Zed is a documentarian who has worked with software companies to produce end-user and developer documentation, as well as helped keep their developers sane by writing stuff down for them. He also writes here about design, software, and ethics.
While not formally trained as a software developer, he’s been thrown (by well-meaning colleagues and himself mostly) into enough development-heavy projects that has made him fluent in dev-speak, and holds his own when writing about technical subjects in a human-friendly manner.
Ping him at firstname.lastname@example.org for business enquiries, or if you want to talk about anything he’s written about.
打鳥 (.v, Hokkien; pak jiao), literally translates as “shoot bird” and is used to refer to the act of landing a wide shot i.e. missing the target. It’s also used to describe a person who is literally a bad shot, or just generally imperceptive.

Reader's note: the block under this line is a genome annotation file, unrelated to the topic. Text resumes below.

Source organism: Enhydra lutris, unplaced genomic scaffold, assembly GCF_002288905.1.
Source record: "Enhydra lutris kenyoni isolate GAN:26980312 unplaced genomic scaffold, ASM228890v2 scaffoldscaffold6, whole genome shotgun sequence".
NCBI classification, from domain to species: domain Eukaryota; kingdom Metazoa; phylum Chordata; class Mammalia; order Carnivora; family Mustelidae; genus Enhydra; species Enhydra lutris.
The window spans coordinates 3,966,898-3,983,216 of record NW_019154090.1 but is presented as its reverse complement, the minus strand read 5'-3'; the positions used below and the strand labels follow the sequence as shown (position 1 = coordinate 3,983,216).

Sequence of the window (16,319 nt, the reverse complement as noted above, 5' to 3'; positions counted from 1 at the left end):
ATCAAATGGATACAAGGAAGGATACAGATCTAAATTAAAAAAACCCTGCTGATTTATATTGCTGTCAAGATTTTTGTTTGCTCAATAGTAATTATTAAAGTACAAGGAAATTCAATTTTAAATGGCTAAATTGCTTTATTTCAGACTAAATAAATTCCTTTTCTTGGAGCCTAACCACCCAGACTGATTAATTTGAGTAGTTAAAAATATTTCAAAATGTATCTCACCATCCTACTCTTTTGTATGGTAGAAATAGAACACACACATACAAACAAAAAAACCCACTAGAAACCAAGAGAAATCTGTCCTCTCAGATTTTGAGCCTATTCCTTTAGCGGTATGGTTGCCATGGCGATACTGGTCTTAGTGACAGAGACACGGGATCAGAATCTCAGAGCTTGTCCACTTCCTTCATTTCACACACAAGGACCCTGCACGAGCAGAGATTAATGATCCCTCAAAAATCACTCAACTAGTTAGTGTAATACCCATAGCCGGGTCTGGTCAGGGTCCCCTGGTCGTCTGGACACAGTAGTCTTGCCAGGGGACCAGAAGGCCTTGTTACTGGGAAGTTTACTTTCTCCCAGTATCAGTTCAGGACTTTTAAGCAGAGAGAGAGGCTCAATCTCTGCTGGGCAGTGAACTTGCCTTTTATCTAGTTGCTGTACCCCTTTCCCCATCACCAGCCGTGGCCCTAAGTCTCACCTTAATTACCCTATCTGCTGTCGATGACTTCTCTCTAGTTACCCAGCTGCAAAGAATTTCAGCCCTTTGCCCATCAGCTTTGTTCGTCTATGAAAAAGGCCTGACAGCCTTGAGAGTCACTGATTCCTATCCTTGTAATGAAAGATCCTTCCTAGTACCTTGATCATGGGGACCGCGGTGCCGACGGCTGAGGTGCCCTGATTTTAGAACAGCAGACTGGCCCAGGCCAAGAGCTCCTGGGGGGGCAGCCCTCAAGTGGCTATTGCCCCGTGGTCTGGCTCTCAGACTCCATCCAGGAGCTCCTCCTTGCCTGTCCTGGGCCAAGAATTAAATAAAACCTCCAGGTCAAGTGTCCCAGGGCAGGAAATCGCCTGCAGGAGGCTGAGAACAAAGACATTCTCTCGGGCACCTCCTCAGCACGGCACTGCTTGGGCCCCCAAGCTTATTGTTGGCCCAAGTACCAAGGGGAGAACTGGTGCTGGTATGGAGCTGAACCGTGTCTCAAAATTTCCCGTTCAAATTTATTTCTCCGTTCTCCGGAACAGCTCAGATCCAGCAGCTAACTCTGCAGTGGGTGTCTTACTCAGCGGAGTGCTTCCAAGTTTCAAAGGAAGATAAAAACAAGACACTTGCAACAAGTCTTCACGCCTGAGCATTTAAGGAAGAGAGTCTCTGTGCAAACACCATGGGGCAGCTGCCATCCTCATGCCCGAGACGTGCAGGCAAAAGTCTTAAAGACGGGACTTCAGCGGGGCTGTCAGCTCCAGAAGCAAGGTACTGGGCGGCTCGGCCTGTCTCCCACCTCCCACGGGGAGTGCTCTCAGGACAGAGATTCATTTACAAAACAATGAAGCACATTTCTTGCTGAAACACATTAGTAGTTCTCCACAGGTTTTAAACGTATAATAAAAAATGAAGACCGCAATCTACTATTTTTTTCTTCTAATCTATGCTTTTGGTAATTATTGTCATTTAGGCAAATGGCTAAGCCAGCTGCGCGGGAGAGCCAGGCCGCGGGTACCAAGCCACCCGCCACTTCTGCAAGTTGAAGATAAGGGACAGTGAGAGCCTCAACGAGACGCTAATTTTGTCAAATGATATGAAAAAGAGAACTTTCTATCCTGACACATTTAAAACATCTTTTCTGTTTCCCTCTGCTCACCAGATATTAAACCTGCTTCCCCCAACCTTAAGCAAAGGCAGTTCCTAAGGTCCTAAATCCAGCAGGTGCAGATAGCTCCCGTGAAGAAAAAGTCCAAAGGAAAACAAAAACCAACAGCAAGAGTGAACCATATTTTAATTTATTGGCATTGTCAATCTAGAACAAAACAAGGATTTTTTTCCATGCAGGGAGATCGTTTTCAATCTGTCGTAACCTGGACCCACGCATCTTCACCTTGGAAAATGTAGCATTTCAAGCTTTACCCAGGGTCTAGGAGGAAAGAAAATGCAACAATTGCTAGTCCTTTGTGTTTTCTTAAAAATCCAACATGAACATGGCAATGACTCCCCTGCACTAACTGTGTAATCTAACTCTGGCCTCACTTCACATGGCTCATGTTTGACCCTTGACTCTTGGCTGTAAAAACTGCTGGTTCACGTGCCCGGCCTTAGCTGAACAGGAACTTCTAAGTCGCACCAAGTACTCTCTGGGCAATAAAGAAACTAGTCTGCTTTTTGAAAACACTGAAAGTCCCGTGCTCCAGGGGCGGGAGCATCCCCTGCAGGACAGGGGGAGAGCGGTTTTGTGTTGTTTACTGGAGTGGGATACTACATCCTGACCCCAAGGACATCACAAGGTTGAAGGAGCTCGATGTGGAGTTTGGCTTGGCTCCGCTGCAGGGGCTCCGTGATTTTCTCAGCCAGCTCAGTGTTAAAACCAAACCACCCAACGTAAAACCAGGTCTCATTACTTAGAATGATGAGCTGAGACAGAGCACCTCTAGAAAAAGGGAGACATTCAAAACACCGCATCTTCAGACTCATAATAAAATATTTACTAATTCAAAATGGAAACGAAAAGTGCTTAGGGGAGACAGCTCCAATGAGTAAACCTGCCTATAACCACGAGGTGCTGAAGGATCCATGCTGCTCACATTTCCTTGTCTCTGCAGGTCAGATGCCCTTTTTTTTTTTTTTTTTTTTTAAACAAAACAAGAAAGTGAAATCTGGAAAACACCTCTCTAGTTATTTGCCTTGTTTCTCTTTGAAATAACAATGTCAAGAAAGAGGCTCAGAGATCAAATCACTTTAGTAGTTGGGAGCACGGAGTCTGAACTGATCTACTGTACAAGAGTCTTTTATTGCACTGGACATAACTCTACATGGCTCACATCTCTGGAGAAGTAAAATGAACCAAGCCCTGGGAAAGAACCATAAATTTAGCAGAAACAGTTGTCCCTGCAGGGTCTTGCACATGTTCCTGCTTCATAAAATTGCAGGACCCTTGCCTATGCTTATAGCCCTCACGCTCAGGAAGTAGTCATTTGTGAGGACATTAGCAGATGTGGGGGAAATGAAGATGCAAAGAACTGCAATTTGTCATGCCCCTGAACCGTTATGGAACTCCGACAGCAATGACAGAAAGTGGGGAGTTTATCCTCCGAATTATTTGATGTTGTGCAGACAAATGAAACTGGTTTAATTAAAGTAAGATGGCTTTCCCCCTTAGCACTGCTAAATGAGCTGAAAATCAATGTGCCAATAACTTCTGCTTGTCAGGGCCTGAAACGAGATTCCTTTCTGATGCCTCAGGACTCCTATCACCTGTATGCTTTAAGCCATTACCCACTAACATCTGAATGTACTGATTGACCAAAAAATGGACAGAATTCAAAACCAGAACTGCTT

This metaphor interests me because it’s meant to evoke an image of a person aiming and attempting to shoot (with an imaginary weapon of choice) a target but their shot landing so wide that it seems like they’re trying to shoot birds out of the sky. This, of course, assumes that the target of value is the set one, and not the bird that is seemingly a casualty of collateral damage.
But in a world where precision tends to mean “algorithmic” and “machine-like”, if not “machinic”, perhaps it’s worth exploring things that are off-centre, off-target, at the edge of vision (in the periphery), and sometimes, out of sight.
“Shooting birds” — and what we’re trying to do here at ShootBird — is therefore an exercise in exploring the periphery in hope that sometimes, what can seem like bad aim in the service of finding a meatier target than if you were on target.
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